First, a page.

ATLANTA -- When he acquired Mike Hampton before the start of the 2003 season, Braves general manager John Schuerholz was lauded for his ability to work a deal that would provide his club with what appeared to be a three-year bargain.

Unfortunately, Hampton was still under contract for six years and, with the injury woes that have followed the veteran left-handed pitcher, now appears to have been anything but a bargain for the Braves.

While being evaluated by Dr. David Altchek in New York City on Monday, Hampton learned that he'll be forced to miss his second consecutive season. He has a torn flexor tendon in his left elbow that Altchek will attempt to repair during a surgical procedure on Tuesday morning.

Altchek has told the Braves that it will be another six to nine months before Hampton is able to resume pitching activities. The 34-year-old left-hander hasn't pitched since Altchek performed Tommy John surgery on him on Sept. 25, 2005.

"It's disappointing because Mike has worked so hard physically and mentally to come back to pitch for us," Braves general manager John Schuerholz said. "He wants to pitch again for us almost as bad we want him back pitching for us."

While this is the same elbow that Altchek attempted to repair via the elbow ligament transplant surgical procedure 18 months ago, this surgery will be different. Still, it will be one that won't allow Hampton to return to the Braves rotation until the start of the 2008 season.

Hampton experienced occasional elbow discomfort in Spring Training and then saw his rehab delayed when he strained a left oblique muscle on March 7. He rebounded from that ailment much quicker than expected and created a lot of optimism while completing a simulated inning on April 1.

But when he awoke the next morning with inflammation and discomfort in his elbow, he knew something was wrong. While they held out hope that the pain was a result of breaking scar tissue, the Braves prepared themselves for Monday's revelation.

"Once you have a Tommy John injury, you never know how you're going to bounce back," Schuerholz said.

When Hampton missed all of the 2006 season, insurance picked up a significant portion of his $13.5 million salary. There's a belief that under some circumstances insurance could cover some of this year's $14.5 million salary. But Schuerholz chose not to comment on this.

"I'm more worried about Mike, his arm and the team," Schuerholz said.

Schuerholz doesn't feel like he has to make a move to account for this development. When Hampton strained his oblique, the Braves immediately signed Mark Redman. In the weeks that have followed Redman has shown signs of encouragement and proven that he can be a valuable fourth or fifth starter.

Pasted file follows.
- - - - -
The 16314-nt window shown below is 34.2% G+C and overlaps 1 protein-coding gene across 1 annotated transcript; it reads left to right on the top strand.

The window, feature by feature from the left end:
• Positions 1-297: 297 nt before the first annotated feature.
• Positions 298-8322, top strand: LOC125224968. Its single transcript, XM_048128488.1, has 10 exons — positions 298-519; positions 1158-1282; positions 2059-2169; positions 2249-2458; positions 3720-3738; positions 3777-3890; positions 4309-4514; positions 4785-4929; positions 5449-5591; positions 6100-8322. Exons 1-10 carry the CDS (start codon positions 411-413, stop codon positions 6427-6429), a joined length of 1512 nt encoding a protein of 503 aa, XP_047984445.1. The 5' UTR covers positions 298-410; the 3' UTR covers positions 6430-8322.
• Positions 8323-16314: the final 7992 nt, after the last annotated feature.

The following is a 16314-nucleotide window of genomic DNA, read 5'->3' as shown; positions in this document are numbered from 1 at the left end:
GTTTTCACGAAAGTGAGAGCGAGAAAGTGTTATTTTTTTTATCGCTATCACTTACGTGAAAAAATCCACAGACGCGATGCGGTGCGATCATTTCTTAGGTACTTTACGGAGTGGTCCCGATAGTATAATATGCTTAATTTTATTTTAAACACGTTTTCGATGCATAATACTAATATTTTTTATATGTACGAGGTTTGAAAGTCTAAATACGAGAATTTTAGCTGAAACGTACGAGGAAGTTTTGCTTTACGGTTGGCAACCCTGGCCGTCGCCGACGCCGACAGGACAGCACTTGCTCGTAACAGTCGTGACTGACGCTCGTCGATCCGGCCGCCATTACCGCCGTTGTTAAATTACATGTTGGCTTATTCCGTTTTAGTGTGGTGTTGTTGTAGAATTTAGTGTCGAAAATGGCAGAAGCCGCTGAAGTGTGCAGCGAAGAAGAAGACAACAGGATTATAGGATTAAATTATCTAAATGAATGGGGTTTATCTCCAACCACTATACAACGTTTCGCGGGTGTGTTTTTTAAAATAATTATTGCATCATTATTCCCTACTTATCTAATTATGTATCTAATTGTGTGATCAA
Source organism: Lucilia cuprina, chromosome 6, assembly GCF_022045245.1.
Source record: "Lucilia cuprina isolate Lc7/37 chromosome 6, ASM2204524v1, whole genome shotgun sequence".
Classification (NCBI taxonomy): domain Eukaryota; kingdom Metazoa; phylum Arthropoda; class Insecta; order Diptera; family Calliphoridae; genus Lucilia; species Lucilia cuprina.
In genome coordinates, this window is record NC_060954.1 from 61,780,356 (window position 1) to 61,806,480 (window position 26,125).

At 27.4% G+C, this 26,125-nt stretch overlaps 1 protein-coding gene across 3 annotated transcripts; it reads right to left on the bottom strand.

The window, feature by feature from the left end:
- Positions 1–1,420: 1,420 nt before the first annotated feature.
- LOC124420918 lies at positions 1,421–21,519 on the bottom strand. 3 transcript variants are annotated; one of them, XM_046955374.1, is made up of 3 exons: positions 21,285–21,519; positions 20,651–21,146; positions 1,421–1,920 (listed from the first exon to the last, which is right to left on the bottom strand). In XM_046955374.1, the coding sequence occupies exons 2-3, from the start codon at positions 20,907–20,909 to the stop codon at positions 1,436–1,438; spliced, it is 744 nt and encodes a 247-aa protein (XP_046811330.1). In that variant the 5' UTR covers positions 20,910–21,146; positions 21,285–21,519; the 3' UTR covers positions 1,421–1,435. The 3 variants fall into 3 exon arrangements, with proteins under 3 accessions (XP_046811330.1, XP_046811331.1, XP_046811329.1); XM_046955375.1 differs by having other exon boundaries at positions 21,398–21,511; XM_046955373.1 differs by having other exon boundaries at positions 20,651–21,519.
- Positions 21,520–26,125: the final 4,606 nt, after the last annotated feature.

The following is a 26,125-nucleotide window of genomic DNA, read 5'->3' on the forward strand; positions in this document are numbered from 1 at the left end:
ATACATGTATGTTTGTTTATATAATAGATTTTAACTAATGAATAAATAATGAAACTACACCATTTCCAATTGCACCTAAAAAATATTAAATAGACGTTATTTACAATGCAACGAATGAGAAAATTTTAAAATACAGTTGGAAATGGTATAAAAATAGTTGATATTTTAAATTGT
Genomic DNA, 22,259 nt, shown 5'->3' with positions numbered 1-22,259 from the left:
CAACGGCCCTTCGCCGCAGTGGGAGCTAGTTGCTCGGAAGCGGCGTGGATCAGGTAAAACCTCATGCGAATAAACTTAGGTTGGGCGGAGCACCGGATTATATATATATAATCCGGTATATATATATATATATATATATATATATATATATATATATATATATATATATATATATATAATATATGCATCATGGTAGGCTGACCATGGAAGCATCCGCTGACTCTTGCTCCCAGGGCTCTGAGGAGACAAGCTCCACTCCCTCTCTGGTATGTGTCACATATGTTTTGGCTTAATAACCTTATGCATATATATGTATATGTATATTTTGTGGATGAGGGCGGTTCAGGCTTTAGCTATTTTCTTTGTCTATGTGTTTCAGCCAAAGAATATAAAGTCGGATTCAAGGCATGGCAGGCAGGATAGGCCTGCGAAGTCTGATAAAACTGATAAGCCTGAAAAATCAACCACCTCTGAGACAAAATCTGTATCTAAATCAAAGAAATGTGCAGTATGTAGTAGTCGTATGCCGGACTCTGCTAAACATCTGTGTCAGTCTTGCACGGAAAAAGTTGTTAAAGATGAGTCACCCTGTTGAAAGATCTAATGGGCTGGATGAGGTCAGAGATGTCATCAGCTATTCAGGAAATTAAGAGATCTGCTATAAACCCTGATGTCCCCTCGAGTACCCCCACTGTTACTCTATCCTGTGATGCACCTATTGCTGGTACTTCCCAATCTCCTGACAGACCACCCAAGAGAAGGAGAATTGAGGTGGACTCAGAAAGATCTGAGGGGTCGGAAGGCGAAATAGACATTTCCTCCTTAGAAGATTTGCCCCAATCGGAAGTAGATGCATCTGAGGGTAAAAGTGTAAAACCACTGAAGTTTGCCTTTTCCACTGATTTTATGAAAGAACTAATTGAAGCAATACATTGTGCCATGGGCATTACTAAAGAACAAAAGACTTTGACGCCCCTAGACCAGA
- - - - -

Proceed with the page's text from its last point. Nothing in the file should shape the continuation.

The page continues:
If Redman were to struggle, the Braves feel confident in the progress that has been shown by Kyle Davies and Lance Cormier, who have both proven they can be key components at the bottom of the rotation.

"I feel pretty good about the pitching that we have," Schuerholz said.

When they acquired Hampton from the Rockies in a three-team trade that also involved the Marlins, the Braves made sure they wouldn't be responsible for all of the $84.5 million he was guaranteed over the next seven years of his contract, including the option for the 2009 season.

The Rockies were responsible for $12.5 million and the Marlins for $23.5 million. That left the Braves on the hook for just $48.5 million over the course of the final six guaranteed seasons in his contract. Thus they were essentially giving him a $8.08 million annually salary.

Since acquiring Hampton, the Braves have prorated his salary on annual basis. But contractually, they were responsible to pay him $5.5 million from 2003-05 and $43 million from 2006-2008.

As fate would have it, those first three years would encompass the only time that Hampton has ever pitched for the Braves. Elbow discomfort limited him to just 12 starts and 69 1/3 innings in 2005.

When Hampton began feeling discomfort in May of that year, he was in the midst of an impressive stretch. During the 22-start stretch that preceded the first of the four trips he made to the disabled list in 2005, he was 15-2 with a 2.62 ERA.

By the time this season is complete, Hampton will have been paid $42.5 million ($29.5 million from the Braves) for the 12 starts that he'll have made since the start 2005 season. Putting this in context, John Smoltz earned $228,571 per start last year.

Since the start of the 2003 season, Hampton has made 72 starts and notched 32 wins for the Braves, who by the time this season ends will have paid the veteran southpaw a total of $33.5 million. Breaking it down, they will have paid him $465,777 per start and $1.05 million per win.

When Hampton returns to complete the final guaranteed portion of his contract, the Braves will be responsible for his $15 million salary. The Rockies are responsible for the $6 million buyout that is associated with his 2009 option.

The Rockies were the organization that gave Hampton the eight-year, $121 million contract before the start of the 2001 season. Schuerholz simply made it a more financially-savvy deal when he acquired the left-hander. But unfortunately, like all mortal beings, he had no way to predict the injury-wrecked future that would follow.

"Injuries are a part of what we do," Schuerholz said.